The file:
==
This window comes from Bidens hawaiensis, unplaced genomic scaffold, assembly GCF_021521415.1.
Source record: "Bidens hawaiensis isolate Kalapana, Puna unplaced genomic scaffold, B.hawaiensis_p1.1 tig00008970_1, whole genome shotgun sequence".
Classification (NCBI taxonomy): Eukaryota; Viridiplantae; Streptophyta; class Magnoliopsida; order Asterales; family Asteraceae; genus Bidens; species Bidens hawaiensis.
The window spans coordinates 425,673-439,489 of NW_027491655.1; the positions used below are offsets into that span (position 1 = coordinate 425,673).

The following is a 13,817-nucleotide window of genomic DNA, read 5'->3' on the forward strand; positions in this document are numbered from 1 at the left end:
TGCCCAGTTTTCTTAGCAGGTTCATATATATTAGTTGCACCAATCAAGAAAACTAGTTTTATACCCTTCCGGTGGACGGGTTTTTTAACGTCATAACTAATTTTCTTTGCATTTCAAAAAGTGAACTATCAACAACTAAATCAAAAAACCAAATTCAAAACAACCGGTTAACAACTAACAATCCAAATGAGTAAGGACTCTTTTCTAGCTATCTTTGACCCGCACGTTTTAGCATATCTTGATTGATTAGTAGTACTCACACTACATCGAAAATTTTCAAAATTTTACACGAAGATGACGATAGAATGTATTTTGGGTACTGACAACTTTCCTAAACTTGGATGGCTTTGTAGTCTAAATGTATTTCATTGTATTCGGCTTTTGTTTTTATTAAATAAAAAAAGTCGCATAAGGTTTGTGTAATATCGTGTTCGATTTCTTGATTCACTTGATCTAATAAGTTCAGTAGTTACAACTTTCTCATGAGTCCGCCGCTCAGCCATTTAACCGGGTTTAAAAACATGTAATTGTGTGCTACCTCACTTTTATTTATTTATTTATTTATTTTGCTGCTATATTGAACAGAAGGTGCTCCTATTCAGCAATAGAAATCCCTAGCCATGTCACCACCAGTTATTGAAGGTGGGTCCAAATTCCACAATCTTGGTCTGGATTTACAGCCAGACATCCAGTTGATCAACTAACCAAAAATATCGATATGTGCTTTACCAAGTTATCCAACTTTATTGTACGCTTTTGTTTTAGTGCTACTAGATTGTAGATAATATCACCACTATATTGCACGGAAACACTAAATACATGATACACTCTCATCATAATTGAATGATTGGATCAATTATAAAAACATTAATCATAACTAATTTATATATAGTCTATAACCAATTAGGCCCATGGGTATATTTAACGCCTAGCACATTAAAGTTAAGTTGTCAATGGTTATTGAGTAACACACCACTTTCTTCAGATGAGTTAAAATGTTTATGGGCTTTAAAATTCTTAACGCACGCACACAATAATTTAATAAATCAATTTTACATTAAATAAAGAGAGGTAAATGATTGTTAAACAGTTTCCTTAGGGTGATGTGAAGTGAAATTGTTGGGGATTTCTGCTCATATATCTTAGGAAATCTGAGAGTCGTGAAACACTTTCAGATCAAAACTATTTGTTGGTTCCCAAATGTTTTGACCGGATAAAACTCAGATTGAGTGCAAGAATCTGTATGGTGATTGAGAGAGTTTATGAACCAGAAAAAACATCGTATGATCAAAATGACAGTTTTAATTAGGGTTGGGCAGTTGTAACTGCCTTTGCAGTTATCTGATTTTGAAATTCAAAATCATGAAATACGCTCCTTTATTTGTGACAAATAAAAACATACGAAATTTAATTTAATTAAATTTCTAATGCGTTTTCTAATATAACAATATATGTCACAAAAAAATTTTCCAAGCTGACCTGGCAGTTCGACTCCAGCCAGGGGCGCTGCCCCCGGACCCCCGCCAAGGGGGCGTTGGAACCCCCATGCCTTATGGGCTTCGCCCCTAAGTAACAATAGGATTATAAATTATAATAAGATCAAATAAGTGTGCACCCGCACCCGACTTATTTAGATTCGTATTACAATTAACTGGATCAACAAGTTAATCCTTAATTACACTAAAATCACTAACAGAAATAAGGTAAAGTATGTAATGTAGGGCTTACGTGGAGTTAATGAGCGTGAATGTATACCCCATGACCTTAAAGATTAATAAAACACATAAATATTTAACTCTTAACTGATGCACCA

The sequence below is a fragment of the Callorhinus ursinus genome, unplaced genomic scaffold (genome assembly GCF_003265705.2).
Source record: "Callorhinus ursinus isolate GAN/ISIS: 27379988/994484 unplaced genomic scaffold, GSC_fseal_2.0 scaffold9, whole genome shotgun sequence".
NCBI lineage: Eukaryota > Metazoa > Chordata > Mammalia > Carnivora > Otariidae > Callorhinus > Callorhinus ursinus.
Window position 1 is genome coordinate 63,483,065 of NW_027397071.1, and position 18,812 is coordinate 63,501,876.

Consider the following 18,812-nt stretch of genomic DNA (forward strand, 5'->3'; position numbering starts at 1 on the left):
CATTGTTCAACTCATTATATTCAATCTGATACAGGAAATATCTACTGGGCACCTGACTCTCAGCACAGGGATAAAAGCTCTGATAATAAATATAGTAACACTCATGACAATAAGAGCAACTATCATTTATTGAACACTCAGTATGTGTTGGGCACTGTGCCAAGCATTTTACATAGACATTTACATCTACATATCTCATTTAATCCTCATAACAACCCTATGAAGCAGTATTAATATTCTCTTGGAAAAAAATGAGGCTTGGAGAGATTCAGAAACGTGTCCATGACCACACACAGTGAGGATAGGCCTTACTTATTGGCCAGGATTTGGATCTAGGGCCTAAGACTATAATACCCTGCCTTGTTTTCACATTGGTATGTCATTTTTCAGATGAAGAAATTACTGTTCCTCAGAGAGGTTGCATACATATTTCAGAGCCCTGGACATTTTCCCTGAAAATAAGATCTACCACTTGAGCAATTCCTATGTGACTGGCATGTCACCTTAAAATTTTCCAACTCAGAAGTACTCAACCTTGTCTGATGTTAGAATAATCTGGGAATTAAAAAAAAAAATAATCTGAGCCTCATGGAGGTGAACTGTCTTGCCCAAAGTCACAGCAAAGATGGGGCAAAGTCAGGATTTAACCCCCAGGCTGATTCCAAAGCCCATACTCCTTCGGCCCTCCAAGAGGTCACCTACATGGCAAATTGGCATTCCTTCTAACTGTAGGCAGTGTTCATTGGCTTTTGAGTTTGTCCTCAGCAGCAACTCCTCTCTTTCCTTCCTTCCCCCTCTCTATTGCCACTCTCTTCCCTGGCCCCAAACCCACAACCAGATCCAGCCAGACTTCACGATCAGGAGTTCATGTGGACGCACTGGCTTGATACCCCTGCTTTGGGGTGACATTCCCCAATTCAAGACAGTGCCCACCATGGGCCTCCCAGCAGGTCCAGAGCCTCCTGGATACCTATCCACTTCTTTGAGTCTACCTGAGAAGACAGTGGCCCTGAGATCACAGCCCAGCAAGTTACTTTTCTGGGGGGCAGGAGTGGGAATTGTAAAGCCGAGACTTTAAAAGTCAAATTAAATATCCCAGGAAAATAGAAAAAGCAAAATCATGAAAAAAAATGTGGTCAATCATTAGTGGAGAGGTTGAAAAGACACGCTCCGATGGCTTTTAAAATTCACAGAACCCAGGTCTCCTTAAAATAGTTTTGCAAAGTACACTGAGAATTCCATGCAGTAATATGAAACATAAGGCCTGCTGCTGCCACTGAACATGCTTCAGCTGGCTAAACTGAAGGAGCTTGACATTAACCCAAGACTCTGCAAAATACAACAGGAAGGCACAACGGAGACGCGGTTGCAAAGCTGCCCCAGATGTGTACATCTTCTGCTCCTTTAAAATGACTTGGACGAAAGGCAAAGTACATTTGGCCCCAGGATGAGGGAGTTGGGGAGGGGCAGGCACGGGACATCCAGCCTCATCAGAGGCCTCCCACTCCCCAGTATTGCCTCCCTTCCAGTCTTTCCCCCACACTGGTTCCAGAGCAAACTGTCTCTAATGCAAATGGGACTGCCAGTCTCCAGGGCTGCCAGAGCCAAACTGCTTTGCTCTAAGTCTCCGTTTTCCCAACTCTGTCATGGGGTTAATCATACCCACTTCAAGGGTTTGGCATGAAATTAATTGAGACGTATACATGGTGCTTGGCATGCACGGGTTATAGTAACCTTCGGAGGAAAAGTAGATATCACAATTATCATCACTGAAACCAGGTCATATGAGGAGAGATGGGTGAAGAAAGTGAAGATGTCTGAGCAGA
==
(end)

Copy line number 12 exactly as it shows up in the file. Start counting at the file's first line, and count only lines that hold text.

CATTGTTCAACTCATTATATTCAATCTGATACAGGAAATATCTACTGGGCACCTGACTCTCAGCACAGGGATAAAAGCTCTGATAATAAATATAGTAACACTCATGACAATAAGAGCAACTATCATTTATTGAACACTCAGTATGTGTTGGGCACTGTGCCAAGCATTTTACATAGACATTTACATCTACATATCTCATTTAATCCTCATAACAACCCTATGAAGCAGTATTAATATTCTCTTGGAAAAAAATGAGGCTTGGAGAGATTCAGAAACGTGTCCATGACCACACACAGTGAGGATAGGCCTTACTTATTGGCCAGGATTTGGATCTAGGGCCTAAGACTATAATACCCTGCCTTGTTTTCACATTGGTATGTCATTTTTCAGATGAAGAAATTACTGTTCCTCAGAGAGGTTGCATACATATTTCAGAGCCCTGGACATTTTCCCTGAAAATAAGATCTACCACTTGAGCAATTCCTATGTGACTGGCATGTCACCTTAAAATTTTCCAACTCAGAAGTACTCAACCTTGTCTGATGTTAGAATAATCTGGGAATTAAAAAAAAAAATAATCTGAGCCTCATGGAGGTGAACTGTCTTGCCCAAAGTCACAGCAAAGATGGGGCAAAGTCAGGATTTAACCCCCAGGCTGATTCCAAAGCCCATACTCCTTCGGCCCTCCAAGAGGTCACCTACATGGCAAATTGGCATTCCTTCTAACTGTAGGCAGTGTTCATTGGCTTTTGAGTTTGTCCTCAGCAGCAACTCCTCTCTTTCCTTCCTTCCCCCTCTCTATTGCCACTCTCTTCCCTGGCCCCAAACCCACAACCAGATCCAGCCAGACTTCACGATCAGGAGTTCATGTGGACGCACTGGCTTGATACCCCTGCTTTGGGGTGACATTCCCCAATTCAAGACAGTGCCCACCATGGGCCTCCCAGCAGGTCCAGAGCCTCCTGGATACCTATCCACTTCTTTGAGTCTACCTGAGAAGACAGTGGCCCTGAGATCACAGCCCAGCAAGTTACTTTTCTGGGGGGCAGGAGTGGGAATTGTAAAGCCGAGACTTTAAAAGTCAAATTAAATATCCCAGGAAAATAGAAAAAGCAAAATCATGAAAAAAAATGTGGTCAATCATTAGTGGAGAGGTTGAAAAGACACGCTCCGATGGCTTTTAAAATTCACAGAACCCAGGTCTCCTTAAAATAGTTTTGCAAAGTACACTGAGAATTCCATGCAGTAATATGAAACATAAGGCCTGCTGCTGCCACTGAACATGCTTCAGCTGGCTAAACTGAAGGAGCTTGACATTAACCCAAGACTCTGCAAAATACAACAGGAAGGCACAACGGAGACGCGGTTGCAAAGCTGCCCCAGATGTGTACATCTTCTGCTCCTTTAAAATGACTTGGACGAAAGGCAAAGTACATTTGGCCCCAGGATGAGGGAGTTGGGGAGGGGCAGGCACGGGACATCCAGCCTCATCAGAGGCCTCCCACTCCCCAGTATTGCCTCCCTTCCAGTCTTTCCCCCACACTGGTTCCAGAGCAAACTGTCTCTAATGCAAATGGGACTGCCAGTCTCCAGGGCTGCCAGAGCCAAACTGCTTTGCTCTAAGTCTCCGTTTTCCCAACTCTGTCATGGGGTTAATCATACCCACTTCAAGGGTTTGGCATGAAATTAATTGAGACGTATACATGGTGCTTGGCATGCACGGGTTATAGTAACCTTCGGAGGAAAAGTAGATATCACAATTATCATCACTGAAACCAGGTCATATGAGGAGAGATGGGTGAAGAAAGTGAAGATGTCTGAGCAGA